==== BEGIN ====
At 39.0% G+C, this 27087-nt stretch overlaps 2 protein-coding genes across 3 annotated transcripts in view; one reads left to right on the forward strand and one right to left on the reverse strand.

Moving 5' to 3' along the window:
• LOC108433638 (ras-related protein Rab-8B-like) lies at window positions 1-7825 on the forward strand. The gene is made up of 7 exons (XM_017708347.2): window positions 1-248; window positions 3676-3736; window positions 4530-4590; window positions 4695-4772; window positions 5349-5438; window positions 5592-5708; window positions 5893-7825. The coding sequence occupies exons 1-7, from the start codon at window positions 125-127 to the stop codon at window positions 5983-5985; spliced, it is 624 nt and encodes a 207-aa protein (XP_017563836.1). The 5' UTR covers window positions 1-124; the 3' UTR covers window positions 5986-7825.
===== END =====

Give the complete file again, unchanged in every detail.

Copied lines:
At 39.0% G+C, this 27087-nt stretch overlaps 2 protein-coding genes across 3 annotated transcripts in view; one reads left to right on the forward strand and one right to left on the reverse strand.

Moving 5' to 3' along the window:
• LOC108433638 (ras-related protein Rab-8B-like) lies at window positions 1-7825 on the forward strand. The gene is made up of 7 exons (XM_017708347.2): window positions 1-248; window positions 3676-3736; window positions 4530-4590; window positions 4695-4772; window positions 5349-5438; window positions 5592-5708; window positions 5893-7825. The coding sequence occupies exons 1-7, from the start codon at window positions 125-127 to the stop codon at window positions 5983-5985; spliced, it is 624 nt and encodes a 207-aa protein (XP_017563836.1). The 5' UTR covers window positions 1-124; the 3' UTR covers window positions 5986-7825.